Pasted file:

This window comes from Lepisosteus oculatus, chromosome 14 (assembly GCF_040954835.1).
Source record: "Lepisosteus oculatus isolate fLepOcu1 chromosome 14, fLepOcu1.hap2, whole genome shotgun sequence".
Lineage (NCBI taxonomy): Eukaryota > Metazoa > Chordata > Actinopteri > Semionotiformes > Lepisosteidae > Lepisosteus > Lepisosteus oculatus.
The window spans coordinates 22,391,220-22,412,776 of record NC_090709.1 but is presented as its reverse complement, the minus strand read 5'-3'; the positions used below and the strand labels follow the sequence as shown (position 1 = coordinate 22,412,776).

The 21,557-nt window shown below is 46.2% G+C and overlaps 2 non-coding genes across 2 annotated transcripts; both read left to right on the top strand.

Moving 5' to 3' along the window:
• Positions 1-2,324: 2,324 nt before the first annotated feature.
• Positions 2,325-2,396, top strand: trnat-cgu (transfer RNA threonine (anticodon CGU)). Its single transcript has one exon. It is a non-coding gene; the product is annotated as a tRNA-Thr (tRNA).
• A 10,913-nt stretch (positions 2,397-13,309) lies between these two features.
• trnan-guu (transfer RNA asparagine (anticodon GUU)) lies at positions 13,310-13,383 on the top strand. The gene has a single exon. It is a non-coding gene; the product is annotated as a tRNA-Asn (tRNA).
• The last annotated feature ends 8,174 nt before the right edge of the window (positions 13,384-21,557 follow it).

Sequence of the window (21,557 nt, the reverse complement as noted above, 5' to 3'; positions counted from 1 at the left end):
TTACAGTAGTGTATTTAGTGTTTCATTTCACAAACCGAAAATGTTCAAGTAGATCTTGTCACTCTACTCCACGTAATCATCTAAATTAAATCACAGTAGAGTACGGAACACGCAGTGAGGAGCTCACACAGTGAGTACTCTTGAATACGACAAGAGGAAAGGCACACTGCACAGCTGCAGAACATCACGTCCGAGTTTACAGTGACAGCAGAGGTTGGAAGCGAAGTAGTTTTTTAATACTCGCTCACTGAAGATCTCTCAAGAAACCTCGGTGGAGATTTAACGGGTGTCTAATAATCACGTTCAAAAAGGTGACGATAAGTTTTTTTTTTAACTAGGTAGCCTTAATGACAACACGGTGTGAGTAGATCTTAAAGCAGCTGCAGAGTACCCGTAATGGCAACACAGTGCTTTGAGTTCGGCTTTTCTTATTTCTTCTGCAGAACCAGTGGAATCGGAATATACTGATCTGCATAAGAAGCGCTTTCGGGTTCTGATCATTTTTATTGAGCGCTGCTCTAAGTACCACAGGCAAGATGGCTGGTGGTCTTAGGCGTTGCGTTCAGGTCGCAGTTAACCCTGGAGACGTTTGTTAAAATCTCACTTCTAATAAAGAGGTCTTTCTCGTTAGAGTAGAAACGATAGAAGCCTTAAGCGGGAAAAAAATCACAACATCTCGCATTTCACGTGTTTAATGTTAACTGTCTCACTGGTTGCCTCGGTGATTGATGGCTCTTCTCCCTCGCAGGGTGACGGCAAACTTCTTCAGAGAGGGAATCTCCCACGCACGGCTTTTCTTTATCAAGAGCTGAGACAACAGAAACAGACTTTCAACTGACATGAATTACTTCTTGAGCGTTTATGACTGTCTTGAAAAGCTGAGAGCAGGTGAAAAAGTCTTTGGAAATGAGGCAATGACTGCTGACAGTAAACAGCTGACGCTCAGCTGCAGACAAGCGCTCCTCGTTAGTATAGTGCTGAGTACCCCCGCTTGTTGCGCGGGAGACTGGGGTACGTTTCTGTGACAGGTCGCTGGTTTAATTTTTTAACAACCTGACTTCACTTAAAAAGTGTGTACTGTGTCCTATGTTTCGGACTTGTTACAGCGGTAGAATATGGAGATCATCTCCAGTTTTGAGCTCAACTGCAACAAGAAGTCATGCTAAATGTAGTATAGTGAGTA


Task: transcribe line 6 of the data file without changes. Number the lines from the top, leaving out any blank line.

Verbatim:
Moving 5' to 3' along the window: